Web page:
I met a friend in town a few days ago and mentioned my weight gain to her. She told me about a three day diet that has apparently got the potential for huge weight losses. It got my interest immediately, especially as the diet appeared to have been designed by a well known UK charity that is close to my heart. I logged on to the internet for more information. The first thing I noticed was that the diet was not endorsed by, nor had any links to the charity which immediately raised my suspicions. The second thing I noticed was that the diet was very restrictive in the foods that you could eat. Personally I am not a fan of these sorts of diets. If you restrict the amount and types of food that you eat of course the chances are that you will lose weight in the short term, even if the food you are restricted to eating include hot dog sausages, crackers and ice cream. For me I prefer to eat a balanced diet most of the year and not worry too much if during the summer months I over indulge. Come September when I am back to my normal balanced diet the excess weight will fall off and within no time I will be back to my normal healthy weight.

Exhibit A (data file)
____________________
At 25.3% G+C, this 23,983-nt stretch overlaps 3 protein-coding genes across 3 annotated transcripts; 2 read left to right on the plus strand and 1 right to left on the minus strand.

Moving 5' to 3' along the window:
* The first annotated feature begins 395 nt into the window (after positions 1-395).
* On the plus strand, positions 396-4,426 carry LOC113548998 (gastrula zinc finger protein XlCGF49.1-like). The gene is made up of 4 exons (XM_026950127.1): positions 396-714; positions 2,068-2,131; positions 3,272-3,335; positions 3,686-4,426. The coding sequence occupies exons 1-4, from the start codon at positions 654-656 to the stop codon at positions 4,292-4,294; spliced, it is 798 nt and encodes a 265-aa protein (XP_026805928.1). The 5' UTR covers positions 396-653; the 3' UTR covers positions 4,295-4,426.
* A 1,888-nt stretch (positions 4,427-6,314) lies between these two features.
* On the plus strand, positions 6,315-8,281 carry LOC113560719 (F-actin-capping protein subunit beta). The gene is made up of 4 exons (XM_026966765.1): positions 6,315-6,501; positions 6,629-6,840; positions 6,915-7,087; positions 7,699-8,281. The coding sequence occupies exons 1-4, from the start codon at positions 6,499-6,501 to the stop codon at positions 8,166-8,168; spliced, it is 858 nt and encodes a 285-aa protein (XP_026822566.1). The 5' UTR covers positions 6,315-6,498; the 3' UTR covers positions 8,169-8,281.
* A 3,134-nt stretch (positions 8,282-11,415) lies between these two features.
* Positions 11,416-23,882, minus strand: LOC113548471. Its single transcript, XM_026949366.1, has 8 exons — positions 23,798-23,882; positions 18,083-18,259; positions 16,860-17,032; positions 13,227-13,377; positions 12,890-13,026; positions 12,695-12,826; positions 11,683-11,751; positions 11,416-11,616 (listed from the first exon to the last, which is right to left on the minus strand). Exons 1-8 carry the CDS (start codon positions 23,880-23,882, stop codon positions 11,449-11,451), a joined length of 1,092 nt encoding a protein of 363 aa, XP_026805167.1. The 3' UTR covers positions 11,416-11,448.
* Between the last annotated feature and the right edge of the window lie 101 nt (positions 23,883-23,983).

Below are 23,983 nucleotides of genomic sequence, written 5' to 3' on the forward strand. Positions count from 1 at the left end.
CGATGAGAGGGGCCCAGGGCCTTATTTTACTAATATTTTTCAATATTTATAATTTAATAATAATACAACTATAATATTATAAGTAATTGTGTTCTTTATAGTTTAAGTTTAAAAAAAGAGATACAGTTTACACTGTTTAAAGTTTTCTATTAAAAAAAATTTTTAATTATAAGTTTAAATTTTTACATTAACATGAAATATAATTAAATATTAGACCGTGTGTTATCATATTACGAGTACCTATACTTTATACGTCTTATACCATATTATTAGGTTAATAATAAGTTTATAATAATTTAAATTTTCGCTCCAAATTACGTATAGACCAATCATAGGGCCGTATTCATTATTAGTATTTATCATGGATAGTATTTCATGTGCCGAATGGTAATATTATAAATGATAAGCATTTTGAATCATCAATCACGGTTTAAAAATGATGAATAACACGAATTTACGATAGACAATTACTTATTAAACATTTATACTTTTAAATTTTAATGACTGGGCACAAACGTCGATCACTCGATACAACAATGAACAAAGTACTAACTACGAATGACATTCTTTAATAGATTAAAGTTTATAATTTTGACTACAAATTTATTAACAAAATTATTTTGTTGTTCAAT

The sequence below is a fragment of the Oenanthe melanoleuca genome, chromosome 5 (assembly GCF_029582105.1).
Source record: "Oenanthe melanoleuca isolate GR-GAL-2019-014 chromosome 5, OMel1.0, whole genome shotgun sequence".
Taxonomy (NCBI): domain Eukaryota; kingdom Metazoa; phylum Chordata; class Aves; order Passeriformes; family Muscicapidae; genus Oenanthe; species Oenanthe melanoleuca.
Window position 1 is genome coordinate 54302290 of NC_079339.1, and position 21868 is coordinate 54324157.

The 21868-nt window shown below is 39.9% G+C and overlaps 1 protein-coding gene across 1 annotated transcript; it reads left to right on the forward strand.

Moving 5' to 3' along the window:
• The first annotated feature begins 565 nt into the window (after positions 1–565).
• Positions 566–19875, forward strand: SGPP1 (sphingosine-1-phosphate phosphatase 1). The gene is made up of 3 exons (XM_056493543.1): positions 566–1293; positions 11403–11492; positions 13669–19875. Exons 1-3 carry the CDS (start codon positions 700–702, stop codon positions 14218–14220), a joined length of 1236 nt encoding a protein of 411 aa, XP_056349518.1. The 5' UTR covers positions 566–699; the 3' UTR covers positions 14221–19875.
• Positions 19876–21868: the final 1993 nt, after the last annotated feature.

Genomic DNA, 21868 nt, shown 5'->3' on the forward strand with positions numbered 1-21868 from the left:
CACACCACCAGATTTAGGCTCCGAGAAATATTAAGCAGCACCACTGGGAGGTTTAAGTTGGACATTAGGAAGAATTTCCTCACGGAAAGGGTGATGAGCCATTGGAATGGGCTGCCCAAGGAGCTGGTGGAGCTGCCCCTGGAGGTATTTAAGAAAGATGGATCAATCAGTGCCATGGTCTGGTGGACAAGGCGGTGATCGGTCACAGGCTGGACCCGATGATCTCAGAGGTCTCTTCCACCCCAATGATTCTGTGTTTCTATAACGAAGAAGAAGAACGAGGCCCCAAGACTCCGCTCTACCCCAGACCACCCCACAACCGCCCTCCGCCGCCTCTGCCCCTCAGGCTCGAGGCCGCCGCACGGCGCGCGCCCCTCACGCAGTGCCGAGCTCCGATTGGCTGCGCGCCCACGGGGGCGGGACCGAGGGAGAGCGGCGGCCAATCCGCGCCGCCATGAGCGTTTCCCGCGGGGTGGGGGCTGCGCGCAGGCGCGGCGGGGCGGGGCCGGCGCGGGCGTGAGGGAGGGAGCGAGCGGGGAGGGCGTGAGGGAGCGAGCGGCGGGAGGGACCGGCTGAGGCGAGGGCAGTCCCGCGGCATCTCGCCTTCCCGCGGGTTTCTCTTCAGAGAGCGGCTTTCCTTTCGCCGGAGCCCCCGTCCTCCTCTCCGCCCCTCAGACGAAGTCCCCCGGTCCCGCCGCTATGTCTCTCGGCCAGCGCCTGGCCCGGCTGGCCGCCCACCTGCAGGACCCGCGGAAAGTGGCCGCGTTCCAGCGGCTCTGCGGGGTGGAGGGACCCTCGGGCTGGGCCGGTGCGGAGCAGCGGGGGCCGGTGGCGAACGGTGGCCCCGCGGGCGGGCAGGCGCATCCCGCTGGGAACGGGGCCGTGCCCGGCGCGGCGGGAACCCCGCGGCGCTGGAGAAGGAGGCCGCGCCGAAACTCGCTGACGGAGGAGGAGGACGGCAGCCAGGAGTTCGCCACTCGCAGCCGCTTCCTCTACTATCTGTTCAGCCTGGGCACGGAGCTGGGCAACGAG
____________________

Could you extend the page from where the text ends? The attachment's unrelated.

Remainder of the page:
The meal plan that I follow maintains an equal balance between yin and yang which I believe is essential for a healthy body. Below I have highlighted the points that I follow which helps me maintain a healthy body and body weight. I should say at this point I am not slim or skinny nor do I particularly want to be. I am however reasonably well proportioned, look healthy and feel healthy and have the waist measurement of the average man. This is not a diet to lose weight, it is what I would call a healthy eating life plan.

Use High Quality Ingredients